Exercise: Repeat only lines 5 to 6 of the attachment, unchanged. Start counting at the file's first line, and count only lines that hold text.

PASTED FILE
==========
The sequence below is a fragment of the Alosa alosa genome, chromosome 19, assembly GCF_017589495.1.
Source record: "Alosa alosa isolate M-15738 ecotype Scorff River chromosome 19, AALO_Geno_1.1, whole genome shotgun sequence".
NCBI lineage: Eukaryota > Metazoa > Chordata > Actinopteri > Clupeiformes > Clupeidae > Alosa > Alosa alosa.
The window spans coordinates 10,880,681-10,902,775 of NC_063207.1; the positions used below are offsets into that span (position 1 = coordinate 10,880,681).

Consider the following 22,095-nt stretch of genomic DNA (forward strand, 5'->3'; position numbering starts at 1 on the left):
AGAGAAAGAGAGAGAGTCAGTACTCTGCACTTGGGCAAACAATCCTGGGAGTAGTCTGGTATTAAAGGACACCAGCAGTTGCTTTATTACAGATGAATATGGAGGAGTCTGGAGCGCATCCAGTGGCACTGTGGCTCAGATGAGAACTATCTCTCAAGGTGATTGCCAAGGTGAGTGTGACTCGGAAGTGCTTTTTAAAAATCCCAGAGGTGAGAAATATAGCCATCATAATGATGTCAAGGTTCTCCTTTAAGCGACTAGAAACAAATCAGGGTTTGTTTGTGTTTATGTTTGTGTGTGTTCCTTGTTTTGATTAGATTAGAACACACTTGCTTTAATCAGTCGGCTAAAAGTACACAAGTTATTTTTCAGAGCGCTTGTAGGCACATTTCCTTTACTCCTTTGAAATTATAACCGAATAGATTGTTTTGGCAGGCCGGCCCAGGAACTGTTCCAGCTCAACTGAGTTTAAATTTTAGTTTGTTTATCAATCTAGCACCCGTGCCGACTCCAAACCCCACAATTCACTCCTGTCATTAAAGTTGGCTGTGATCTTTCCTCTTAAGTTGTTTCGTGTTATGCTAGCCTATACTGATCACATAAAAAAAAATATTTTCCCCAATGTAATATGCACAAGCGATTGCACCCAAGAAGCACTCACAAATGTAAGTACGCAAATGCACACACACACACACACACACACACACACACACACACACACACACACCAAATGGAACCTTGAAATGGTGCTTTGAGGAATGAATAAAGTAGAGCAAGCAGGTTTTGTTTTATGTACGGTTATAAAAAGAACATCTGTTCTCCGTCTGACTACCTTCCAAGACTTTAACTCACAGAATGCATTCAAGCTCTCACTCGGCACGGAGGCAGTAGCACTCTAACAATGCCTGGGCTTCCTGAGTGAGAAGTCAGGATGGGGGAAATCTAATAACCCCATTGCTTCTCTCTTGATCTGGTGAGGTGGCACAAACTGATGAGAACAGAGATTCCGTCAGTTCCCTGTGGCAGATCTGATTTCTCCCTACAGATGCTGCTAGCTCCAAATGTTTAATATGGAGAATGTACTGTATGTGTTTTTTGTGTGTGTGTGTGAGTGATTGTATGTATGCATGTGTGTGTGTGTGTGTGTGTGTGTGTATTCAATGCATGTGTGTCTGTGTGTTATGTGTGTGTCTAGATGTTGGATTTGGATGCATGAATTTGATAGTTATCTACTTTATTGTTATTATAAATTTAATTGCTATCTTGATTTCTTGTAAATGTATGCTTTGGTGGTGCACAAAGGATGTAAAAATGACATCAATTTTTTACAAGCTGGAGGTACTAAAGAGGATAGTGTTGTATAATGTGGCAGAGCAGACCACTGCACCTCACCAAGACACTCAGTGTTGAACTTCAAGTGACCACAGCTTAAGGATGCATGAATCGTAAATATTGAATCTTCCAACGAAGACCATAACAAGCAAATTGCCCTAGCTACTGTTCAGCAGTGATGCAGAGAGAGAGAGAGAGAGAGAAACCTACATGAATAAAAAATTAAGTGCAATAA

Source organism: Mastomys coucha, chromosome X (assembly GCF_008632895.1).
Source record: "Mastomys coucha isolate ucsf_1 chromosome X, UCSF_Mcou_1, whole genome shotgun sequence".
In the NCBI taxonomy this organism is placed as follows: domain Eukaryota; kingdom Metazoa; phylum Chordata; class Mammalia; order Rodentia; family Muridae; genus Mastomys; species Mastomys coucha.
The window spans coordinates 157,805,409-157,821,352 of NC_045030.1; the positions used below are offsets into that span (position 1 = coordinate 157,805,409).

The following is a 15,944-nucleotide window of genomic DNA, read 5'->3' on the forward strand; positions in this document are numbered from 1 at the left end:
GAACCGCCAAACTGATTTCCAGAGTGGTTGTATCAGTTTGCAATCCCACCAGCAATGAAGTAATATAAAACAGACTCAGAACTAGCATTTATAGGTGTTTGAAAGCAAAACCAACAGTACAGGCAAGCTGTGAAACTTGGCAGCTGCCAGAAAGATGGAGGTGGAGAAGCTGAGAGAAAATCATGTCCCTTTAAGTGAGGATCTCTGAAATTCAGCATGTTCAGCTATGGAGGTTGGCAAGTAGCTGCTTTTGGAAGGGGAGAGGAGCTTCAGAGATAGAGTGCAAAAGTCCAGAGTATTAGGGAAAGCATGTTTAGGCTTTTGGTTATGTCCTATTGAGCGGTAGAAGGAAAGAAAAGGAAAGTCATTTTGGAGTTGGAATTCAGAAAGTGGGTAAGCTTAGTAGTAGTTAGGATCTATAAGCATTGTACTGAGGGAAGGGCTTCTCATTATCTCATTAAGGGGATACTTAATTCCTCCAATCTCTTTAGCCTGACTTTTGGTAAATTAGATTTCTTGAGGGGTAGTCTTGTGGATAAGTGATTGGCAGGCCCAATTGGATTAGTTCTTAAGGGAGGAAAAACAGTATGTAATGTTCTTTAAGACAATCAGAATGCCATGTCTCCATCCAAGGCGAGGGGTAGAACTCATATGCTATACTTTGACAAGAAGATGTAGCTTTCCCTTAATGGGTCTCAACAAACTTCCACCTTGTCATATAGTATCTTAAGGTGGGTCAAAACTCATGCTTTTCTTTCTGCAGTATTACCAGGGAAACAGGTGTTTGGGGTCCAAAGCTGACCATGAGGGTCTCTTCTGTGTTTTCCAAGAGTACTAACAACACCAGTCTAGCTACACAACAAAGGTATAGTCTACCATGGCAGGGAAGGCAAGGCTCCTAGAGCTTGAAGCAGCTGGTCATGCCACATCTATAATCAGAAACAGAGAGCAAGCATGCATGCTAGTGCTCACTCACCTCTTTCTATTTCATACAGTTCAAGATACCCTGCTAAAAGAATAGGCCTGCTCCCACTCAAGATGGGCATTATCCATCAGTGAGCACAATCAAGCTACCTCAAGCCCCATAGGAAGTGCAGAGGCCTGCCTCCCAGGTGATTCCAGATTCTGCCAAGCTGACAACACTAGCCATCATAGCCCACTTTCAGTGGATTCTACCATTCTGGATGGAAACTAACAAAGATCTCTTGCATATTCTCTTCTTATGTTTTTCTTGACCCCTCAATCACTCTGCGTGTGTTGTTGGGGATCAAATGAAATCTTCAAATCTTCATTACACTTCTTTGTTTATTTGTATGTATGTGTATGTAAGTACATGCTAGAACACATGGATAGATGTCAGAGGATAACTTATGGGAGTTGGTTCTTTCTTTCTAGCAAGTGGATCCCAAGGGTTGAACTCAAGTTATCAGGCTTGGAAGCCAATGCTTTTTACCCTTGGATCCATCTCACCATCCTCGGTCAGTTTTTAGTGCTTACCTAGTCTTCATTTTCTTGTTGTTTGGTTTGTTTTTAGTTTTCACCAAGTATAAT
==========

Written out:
Consider the following 22,095-nt stretch of genomic DNA (forward strand, 5'->3'; position numbering starts at 1 on the left):
AGAGAAAGAGAGAGAGTCAGTACTCTGCACTTGGGCAAACAATCCTGGGAGTAGTCTGGTATTAAAGGACACCAGCAGTTGCTTTATTACAGATGAATATGGAGGAGTCTGGAGCGCATCCAGTGGCACTGTGGCTCAGATGAGAACTATCTCTCAAGGTGATTGCCAAGGTGAGTGTGACTCGGAAGTGCTTTTTAAAAATCCCAGAGGTGAGAAATATAGCCATCATAATGATGTCAAGGTTCTCCTTTAAGCGACTAGAAACAAATCAGGGTTTGTTTGTGTTTATGTTTGTGTGTGTTCCTTGTTTTGATTAGATTAGAACACACTTGCTTTAATCAGTCGGCTAAAAGTACACAAGTTATTTTTCAGAGCGCTTGTAGGCACATTTCCTTTACTCCTTTGAAATTATAACCGAATAGATTGTTTTGGCAGGCCGGCCCAGGAACTGTTCCAGCTCAACTGAGTTTAAATTTTAGTTTGTTTATCAATCTAGCACCCGTGCCGACTCCAAACCCCACAATTCACTCCTGTCATTAAAGTTGGCTGTGATCTTTCCTCTTAAGTTGTTTCGTGTTATGCTAGCCTATACTGATCACATAAAAAAAAATATTTTCCCCAATGTAATATGCACAAGCGATTGCACCCAAGAAGCACTCACAAATGTAAGTACGCAAATGCACACACACACACACACACACACACACACACACACACACACACACACCAAATGGAACCTTGAAATGGTGCTTTGAGGAATGAATAAAGTAGAGCAAGCAGGTTTTGTTTTATGTACGGTTATAAAAAGAACATCTGTTCTCCGTCTGACTACCTTCCAAGACTTTAACTCACAGAATGCATTCAAGCTCTCACTCGGCACGGAGGCAGTAGCACTCTAACAATGCCTGGGCTTCCTGAGTGAGAAGTCAGGATGGGGGAAATCTAATAACCCCATTGCTTCTCTCTTGATCTGGTGAGGTGGCACAAACTGATGAGAACAGAGATTCCGTCAGTTCCCTGTGGCAGATCTGATTTCTCCCTACAGATGCTGCTAGCTCCAAATGTTTAATATGGAGAATGTACTGTATGTGTTTTTTGTGTGTGTGTGTGAGTGATTGTATGTATGCATGTGTGTGTGTGTGTGTGTGTGTGTGTATTCAATGCATGTGTGTCTGTGTGTTATGTGTGTGTCTAGATGTTGGATTTGGATGCATGAATTTGATAGTTATCTACTTTATTGTTATTATAAATTTAATTGCTATCTTGATTTCTTGTAAATGTATGCTTTGGTGGTGCACAAAGGATGTAAAAATGACATCAATTTTTTACAAGCTGGAGGTACTAAAGAGGATAGTGTTGTATAATGTGGCAGAGCAGACCACTGCACCTCACCAAGACACTCAGTGTTGAACTTCAAGTGACCACAGCTTAAGGATGCATGAATCGTAAATATTGAATCTTCCAACGAAGACCATAACAAGCAAATTGCCCTAGCTACTGTTCAGCAGTGATGCAGAGAGAGAGAGAGAGAGAGAAACCTACATGAATAAAAAATTAAGTGCAATAA